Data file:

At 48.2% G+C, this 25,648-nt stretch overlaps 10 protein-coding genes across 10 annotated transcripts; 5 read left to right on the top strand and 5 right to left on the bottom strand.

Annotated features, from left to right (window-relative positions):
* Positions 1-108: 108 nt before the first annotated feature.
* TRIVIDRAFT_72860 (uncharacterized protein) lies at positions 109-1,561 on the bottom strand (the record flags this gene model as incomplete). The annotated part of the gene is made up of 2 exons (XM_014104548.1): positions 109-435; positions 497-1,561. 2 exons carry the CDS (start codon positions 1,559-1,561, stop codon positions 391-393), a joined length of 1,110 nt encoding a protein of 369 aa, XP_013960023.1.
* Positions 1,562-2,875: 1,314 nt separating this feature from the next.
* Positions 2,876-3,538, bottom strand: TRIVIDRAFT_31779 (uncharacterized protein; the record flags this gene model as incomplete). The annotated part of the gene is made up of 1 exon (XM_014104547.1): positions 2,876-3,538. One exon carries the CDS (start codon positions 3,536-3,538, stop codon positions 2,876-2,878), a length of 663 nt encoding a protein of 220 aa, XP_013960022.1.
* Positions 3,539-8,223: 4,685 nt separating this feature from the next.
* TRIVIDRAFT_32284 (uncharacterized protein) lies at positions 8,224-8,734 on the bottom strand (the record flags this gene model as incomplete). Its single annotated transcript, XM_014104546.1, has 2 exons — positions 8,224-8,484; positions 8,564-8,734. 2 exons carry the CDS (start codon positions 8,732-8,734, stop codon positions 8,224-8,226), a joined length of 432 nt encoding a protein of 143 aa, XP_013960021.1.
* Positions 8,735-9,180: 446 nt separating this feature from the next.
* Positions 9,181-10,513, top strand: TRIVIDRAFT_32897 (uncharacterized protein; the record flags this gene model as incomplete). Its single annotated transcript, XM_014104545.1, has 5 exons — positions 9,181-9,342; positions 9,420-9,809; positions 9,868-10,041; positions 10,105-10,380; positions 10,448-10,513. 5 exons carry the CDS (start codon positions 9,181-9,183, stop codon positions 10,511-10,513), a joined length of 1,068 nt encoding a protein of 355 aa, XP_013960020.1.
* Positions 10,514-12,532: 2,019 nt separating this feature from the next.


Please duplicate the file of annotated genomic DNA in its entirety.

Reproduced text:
At 48.2% G+C, this 25,648-nt stretch overlaps 10 protein-coding genes across 10 annotated transcripts; 5 read left to right on the top strand and 5 right to left on the bottom strand.

Annotated features, from left to right (window-relative positions):
* Positions 1-108: 108 nt before the first annotated feature.
* TRIVIDRAFT_72860 (uncharacterized protein) lies at positions 109-1,561 on the bottom strand (the record flags this gene model as incomplete). The annotated part of the gene is made up of 2 exons (XM_014104548.1): positions 109-435; positions 497-1,561. 2 exons carry the CDS (start codon positions 1,559-1,561, stop codon positions 391-393), a joined length of 1,110 nt encoding a protein of 369 aa, XP_013960023.1.
* Positions 1,562-2,875: 1,314 nt separating this feature from the next.
* Positions 2,876-3,538, bottom strand: TRIVIDRAFT_31779 (uncharacterized protein; the record flags this gene model as incomplete). The annotated part of the gene is made up of 1 exon (XM_014104547.1): positions 2,876-3,538. One exon carries the CDS (start codon positions 3,536-3,538, stop codon positions 2,876-2,878), a length of 663 nt encoding a protein of 220 aa, XP_013960022.1.
* Positions 3,539-8,223: 4,685 nt separating this feature from the next.
* TRIVIDRAFT_32284 (uncharacterized protein) lies at positions 8,224-8,734 on the bottom strand (the record flags this gene model as incomplete). Its single annotated transcript, XM_014104546.1, has 2 exons — positions 8,224-8,484; positions 8,564-8,734. 2 exons carry the CDS (start codon positions 8,732-8,734, stop codon positions 8,224-8,226), a joined length of 432 nt encoding a protein of 143 aa, XP_013960021.1.
* Positions 8,735-9,180: 446 nt separating this feature from the next.
* Positions 9,181-10,513, top strand: TRIVIDRAFT_32897 (uncharacterized protein; the record flags this gene model as incomplete). Its single annotated transcript, XM_014104545.1, has 5 exons — positions 9,181-9,342; positions 9,420-9,809; positions 9,868-10,041; positions 10,105-10,380; positions 10,448-10,513. 5 exons carry the CDS (start codon positions 9,181-9,183, stop codon positions 10,511-10,513), a joined length of 1,068 nt encoding a protein of 355 aa, XP_013960020.1.
* Positions 10,514-12,532: 2,019 nt separating this feature from the next.